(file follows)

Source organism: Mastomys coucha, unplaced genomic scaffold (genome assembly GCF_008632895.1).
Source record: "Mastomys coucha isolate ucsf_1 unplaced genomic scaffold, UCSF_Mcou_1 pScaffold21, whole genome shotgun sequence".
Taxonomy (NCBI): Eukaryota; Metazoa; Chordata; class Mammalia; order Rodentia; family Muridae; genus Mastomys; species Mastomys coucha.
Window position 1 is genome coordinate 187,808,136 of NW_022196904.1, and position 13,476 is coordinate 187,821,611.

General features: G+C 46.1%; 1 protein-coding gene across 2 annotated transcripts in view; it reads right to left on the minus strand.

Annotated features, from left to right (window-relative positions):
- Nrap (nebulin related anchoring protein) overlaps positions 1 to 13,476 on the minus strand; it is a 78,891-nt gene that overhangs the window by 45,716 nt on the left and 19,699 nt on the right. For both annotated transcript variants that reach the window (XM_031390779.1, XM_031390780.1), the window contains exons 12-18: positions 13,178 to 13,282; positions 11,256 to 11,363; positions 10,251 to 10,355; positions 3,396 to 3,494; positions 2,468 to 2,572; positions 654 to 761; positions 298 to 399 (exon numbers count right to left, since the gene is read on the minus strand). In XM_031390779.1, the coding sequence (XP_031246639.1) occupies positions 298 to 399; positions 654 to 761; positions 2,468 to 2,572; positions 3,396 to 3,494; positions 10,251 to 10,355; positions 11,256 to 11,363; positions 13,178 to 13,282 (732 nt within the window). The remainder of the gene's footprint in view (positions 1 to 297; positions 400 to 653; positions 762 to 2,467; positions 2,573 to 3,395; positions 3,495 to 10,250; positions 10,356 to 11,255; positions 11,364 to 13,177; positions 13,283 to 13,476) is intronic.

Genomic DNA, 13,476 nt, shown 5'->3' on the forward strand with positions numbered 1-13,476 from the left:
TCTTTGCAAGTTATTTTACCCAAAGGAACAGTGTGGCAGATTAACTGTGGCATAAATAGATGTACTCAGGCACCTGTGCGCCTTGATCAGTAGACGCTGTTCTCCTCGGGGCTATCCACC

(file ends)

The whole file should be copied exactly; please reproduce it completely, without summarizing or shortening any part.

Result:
Source organism: Mastomys coucha, unplaced genomic scaffold (genome assembly GCF_008632895.1).
Source record: "Mastomys coucha isolate ucsf_1 unplaced genomic scaffold, UCSF_Mcou_1 pScaffold21, whole genome shotgun sequence".
Taxonomy (NCBI): Eukaryota; Metazoa; Chordata; class Mammalia; order Rodentia; family Muridae; genus Mastomys; species Mastomys coucha.
Window position 1 is genome coordinate 187,808,136 of NW_022196904.1, and position 13,476 is coordinate 187,821,611.

General features: G+C 46.1%; 1 protein-coding gene across 2 annotated transcripts in view; it reads right to left on the minus strand.

Annotated features, from left to right (window-relative positions):
- Nrap (nebulin related anchoring protein) overlaps positions 1 to 13,476 on the minus strand; it is a 78,891-nt gene that overhangs the window by 45,716 nt on the left and 19,699 nt on the right. For both annotated transcript variants that reach the window (XM_031390779.1, XM_031390780.1), the window contains exons 12-18: positions 13,178 to 13,282; positions 11,256 to 11,363; positions 10,251 to 10,355; positions 3,396 to 3,494; positions 2,468 to 2,572; positions 654 to 761; positions 298 to 399 (exon numbers count right to left, since the gene is read on the minus strand). In XM_031390779.1, the coding sequence (XP_031246639.1) occupies positions 298 to 399; positions 654 to 761; positions 2,468 to 2,572; positions 3,396 to 3,494; positions 10,251 to 10,355; positions 11,256 to 11,363; positions 13,178 to 13,282 (732 nt within the window). The remainder of the gene's footprint in view (positions 1 to 297; positions 400 to 653; positions 762 to 2,467; positions 2,573 to 3,395; positions 3,495 to 10,250; positions 10,356 to 11,255; positions 11,364 to 13,177; positions 13,283 to 13,476) is intronic.

Genomic DNA, 13,476 nt, shown 5'->3' on the forward strand with positions numbered 1-13,476 from the left:
TCTTTGCAAGTTATTTTACCCAAAGGAACAGTGTGGCAGATTAACTGTGGCATAAATAGATGTACTCAGGCACCTGTGCGCCTTGATCAGTAGACGCTGTTCTCCTCGGGGCTATCCACC